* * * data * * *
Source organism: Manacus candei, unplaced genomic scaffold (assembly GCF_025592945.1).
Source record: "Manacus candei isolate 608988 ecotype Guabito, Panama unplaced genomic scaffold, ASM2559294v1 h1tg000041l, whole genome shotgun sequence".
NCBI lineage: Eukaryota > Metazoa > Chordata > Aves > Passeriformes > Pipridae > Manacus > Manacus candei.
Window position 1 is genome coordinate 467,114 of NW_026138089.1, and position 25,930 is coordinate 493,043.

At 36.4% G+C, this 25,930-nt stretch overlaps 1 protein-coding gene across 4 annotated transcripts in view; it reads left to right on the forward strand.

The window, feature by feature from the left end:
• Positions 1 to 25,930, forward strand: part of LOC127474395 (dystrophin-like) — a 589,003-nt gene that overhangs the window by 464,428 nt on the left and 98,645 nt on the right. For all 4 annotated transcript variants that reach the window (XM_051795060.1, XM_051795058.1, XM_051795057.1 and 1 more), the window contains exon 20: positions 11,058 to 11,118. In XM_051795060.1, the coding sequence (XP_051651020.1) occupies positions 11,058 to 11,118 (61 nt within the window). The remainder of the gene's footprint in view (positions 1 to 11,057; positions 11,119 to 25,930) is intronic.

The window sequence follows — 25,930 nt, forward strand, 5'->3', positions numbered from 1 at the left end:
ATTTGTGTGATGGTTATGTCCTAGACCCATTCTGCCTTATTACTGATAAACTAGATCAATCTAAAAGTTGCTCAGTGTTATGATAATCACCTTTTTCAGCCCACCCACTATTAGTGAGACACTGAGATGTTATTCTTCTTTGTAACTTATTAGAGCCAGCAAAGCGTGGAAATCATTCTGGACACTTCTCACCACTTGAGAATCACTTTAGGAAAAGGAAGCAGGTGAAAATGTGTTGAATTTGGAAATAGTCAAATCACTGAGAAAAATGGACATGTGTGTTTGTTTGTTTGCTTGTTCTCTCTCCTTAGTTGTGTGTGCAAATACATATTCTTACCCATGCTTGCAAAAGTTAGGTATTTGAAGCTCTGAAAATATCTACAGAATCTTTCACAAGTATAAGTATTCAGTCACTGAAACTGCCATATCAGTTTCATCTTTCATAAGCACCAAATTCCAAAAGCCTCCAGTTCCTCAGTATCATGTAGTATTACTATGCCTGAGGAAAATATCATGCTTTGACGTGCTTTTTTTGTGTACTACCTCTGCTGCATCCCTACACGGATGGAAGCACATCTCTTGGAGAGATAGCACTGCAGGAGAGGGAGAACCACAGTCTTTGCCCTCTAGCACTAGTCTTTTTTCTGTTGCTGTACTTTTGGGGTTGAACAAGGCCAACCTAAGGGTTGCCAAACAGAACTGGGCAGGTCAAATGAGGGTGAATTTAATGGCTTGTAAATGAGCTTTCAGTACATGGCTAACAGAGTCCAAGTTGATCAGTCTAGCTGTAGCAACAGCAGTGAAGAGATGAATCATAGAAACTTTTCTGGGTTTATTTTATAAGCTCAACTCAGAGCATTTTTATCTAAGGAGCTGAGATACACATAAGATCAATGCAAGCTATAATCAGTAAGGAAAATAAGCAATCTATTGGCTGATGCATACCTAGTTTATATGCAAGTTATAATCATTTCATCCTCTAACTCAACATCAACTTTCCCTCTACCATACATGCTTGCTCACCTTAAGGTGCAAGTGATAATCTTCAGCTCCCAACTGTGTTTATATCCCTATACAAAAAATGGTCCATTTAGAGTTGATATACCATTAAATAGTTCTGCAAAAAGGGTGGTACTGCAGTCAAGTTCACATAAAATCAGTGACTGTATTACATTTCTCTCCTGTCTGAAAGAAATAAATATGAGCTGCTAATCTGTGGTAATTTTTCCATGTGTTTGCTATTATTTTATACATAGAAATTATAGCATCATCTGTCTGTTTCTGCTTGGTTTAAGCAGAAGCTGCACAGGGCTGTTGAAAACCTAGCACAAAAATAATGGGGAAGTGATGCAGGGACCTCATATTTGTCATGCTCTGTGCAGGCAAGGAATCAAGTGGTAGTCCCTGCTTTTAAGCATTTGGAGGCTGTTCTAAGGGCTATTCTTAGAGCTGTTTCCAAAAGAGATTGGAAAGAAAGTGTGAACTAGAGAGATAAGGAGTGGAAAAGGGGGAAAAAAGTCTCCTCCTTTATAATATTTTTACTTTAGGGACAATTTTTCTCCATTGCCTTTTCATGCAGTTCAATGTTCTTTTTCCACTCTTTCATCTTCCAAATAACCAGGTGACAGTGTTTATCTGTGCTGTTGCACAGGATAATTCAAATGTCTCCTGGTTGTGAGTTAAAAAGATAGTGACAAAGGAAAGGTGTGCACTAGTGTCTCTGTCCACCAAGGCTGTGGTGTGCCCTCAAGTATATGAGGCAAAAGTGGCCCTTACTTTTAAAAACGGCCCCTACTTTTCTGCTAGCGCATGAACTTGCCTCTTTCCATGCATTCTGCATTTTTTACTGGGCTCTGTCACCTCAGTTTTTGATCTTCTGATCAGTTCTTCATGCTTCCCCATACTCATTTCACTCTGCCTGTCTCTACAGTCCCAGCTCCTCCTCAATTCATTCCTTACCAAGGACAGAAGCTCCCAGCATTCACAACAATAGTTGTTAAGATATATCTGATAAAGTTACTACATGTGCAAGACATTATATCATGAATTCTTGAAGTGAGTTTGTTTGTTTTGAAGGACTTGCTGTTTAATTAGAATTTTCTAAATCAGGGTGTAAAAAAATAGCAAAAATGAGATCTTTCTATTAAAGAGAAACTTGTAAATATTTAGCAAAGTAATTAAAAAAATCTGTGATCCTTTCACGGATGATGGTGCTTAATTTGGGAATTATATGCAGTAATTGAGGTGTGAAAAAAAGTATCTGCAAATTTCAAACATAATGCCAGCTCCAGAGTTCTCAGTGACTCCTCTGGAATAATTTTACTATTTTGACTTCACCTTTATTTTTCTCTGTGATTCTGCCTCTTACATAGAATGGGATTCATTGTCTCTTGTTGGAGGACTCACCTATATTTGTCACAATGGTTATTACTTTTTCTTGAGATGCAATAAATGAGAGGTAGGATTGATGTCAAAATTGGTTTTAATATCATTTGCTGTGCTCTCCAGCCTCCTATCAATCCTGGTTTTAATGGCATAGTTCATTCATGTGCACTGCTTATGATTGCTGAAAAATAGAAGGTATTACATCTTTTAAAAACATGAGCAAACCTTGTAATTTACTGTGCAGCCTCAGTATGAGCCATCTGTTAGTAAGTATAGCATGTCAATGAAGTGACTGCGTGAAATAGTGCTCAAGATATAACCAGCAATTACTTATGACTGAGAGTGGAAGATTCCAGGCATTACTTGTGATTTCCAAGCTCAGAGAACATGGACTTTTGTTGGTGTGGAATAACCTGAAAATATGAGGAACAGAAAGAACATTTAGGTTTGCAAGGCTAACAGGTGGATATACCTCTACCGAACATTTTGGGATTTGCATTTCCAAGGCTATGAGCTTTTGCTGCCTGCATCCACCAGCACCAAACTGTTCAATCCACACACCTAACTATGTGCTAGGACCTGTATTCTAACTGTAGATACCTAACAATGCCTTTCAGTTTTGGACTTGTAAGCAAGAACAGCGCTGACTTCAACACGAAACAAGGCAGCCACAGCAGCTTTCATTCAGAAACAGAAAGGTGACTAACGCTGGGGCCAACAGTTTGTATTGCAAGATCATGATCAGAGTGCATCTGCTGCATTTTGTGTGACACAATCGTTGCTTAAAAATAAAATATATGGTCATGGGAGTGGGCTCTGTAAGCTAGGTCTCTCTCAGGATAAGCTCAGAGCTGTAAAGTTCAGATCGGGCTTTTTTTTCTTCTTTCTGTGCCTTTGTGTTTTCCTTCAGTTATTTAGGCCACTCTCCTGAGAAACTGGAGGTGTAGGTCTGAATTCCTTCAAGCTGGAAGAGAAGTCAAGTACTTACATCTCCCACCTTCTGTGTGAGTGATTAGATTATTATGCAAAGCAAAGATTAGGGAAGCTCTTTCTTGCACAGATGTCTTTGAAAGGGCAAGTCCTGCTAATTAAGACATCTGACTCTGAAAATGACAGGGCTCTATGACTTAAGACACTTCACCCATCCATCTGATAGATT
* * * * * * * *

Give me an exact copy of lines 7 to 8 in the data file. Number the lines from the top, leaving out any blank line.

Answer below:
• Positions 1 to 25,930, forward strand: part of LOC127474395 (dystrophin-like) — a 589,003-nt gene that overhangs the window by 464,428 nt on the left and 98,645 nt on the right. For all 4 annotated transcript variants that reach the window (XM_051795060.1, XM_051795058.1, XM_051795057.1 and 1 more), the window contains exon 20: positions 11,058 to 11,118. In XM_051795060.1, the coding sequence (XP_051651020.1) occupies positions 11,058 to 11,118 (61 nt within the window). The remainder of the gene's footprint in view (positions 1 to 11,057; positions 11,119 to 25,930) is intronic.

The window sequence follows — 25,930 nt, forward strand, 5'->3', positions numbered from 1 at the left end: